In old times when wishing still helped one, there lived a queen whose sons were all beautiful, but the youngest was so beautiful that the sun itself, which has seen so much, was astonished whenever it shone in his face. Close by the Queen’s castle lay a great dark forest, and under an old lime-tree in the forest was a well, and when the day was very warm, the Queen’s child went out into the forest and sat down by the side of the cool fountain, and when he was dull he took a golden ball, and threw it up on high and caught it, and this ball was his favorite plaything.
Now it so happened that on one occasion the prince’s golden ball did not fall into the little hand which he was holding up for it, but on to the ground beyond, and rolled straight into the water. The Queen’s son followed it with his eyes, but it vanished, and the well was deep, so deep that the bottom could not be seen. On this he began to cry, and cried louder and louder, and could not be comforted. And as he thus lamented some one said to him, “What ails thee, Queen’s son? Thou weepest so that even a stone would show pity.” He looked round to the side from whence the voice came, and saw a frog stretching forth its thick, ugly head from the water. “Ah! old water-splasher, is it thou?” said he; “I am weeping for my golden ball, which has fallen into the well.”
“Be quiet, and do not weep,” answered the frog, “I can help thee, but what wilt thou give me if I bring thy plaything up again?” “Whatever thou wilt have, dear frog,” said he — “My clothes, my pearls and jewels, and even the golden crown which I am wearing.”
The frog answered, “I do not care for thy clothes, thy pearls and jewels, or thy golden crown, but if thou wilt love me and let me be thy companion and play-fellow, and sit by thee at thy little table, and eat off thy little golden plate, and drink out of thy little cup, and sleep in thy little bed — if thou wilt promise me this I will go down below, and bring thee thy golden ball up again.”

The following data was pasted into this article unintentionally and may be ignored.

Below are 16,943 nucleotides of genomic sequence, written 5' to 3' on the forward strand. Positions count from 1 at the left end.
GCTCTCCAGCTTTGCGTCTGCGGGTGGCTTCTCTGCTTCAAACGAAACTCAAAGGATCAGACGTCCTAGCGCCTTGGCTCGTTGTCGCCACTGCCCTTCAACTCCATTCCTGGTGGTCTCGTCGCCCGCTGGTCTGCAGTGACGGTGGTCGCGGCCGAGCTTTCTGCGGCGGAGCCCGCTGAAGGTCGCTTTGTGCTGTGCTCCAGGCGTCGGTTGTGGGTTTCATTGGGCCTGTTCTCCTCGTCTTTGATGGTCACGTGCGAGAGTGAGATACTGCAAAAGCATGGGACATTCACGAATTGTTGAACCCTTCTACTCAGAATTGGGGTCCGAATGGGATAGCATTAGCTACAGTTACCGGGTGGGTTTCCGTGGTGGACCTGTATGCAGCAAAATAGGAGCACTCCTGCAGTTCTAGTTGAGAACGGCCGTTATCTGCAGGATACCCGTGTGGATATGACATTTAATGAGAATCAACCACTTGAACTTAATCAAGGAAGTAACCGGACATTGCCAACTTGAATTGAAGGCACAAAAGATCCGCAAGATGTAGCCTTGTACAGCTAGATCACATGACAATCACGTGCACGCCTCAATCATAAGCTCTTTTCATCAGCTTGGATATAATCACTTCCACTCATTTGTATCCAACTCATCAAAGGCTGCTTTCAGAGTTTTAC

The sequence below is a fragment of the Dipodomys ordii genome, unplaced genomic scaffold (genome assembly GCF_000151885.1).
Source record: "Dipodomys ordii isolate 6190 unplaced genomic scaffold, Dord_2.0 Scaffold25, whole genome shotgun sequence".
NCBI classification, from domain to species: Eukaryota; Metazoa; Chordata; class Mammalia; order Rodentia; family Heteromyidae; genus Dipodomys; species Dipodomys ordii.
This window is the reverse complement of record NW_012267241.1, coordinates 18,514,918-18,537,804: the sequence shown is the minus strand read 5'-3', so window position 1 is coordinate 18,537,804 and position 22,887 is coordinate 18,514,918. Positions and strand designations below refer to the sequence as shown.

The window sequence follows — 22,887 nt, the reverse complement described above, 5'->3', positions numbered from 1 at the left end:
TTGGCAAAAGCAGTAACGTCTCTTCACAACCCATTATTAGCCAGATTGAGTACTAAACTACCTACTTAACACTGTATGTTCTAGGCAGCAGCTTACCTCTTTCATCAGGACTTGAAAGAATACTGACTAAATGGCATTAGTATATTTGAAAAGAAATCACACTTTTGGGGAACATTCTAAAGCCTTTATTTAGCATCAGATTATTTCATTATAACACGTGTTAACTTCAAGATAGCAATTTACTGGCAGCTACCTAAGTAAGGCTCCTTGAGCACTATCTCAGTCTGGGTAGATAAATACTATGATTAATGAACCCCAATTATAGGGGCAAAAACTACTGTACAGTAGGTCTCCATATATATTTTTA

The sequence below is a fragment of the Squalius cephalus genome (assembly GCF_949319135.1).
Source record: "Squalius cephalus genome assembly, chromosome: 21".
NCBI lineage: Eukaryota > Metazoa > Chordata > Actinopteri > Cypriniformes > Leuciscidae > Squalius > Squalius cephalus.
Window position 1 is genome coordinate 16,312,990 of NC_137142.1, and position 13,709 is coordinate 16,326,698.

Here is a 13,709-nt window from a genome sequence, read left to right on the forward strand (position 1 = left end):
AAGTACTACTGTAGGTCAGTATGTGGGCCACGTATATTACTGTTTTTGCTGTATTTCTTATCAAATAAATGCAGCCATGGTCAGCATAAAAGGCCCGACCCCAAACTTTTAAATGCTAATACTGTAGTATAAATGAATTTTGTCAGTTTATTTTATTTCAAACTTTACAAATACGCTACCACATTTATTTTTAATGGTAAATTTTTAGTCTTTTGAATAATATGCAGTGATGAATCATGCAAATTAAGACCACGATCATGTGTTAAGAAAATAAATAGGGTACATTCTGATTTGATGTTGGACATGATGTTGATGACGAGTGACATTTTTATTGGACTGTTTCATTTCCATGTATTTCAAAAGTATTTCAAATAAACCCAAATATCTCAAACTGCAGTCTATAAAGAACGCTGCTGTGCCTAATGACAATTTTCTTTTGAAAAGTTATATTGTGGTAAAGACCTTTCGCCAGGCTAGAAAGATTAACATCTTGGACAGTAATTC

“Oh yes,” said he, “I promise thee all thou wishest, if thou wilt but bring me my ball back again.” He, however, thought, “How the silly frog does talk! She lives in the water with the other frogs, and croaks, and can be no companion to any human being!”
But the frog when she had received this promise, put her head into the water and sank down, and in a short while came swimming up again with the ball in his mouth, and threw it on the grass. The Queen’s son was delighted to see her pretty plaything once more, and picked it up, and ran away with it. “Wait, wait,” said the frog. “Take me with thee. I can’t run as thou canst.” But what did it avail her to scream her croak, croak, after him, as loudly as she could? He did not listen to it, but ran home and soon forgot the poor frog, who was forced to go back into her well again.
The next day when he had seated himself at table with the Queen and all the courtiers, and was eating from her little golden plate, something came creeping splish splash, splish splash, up the marble staircase, and when it had got to the top, it knocked at the door and cried, “Prince, youngest prince, open the door for me.” He ran to see who was outside, but when he opened the door, there sat the frog in front of it. Then he slammed the door to, in great haste, sat down to dinner again, and was quite frightened. The Queen saw plainly that his heart was beating violently, and said, “My child, what art thou so afraid of? Is there perchance a giant outside who wants to carry thee away?” “Ah, no,” replied he. “It is no giant but a disgusting frog.”
“What does a frog want with thee?” “Ah, dear mother, yesterday as I was in the forest sitting by the well, playing, my golden ball fell into the water. And because I cried so, the frog brought it out again for me, and because she so insisted, I promised her she should be my companion, but I never thought she would be able to come out of her water! And now she is outside there, and wants to come in to me.”
In the meantime it knocked a second time, and cried,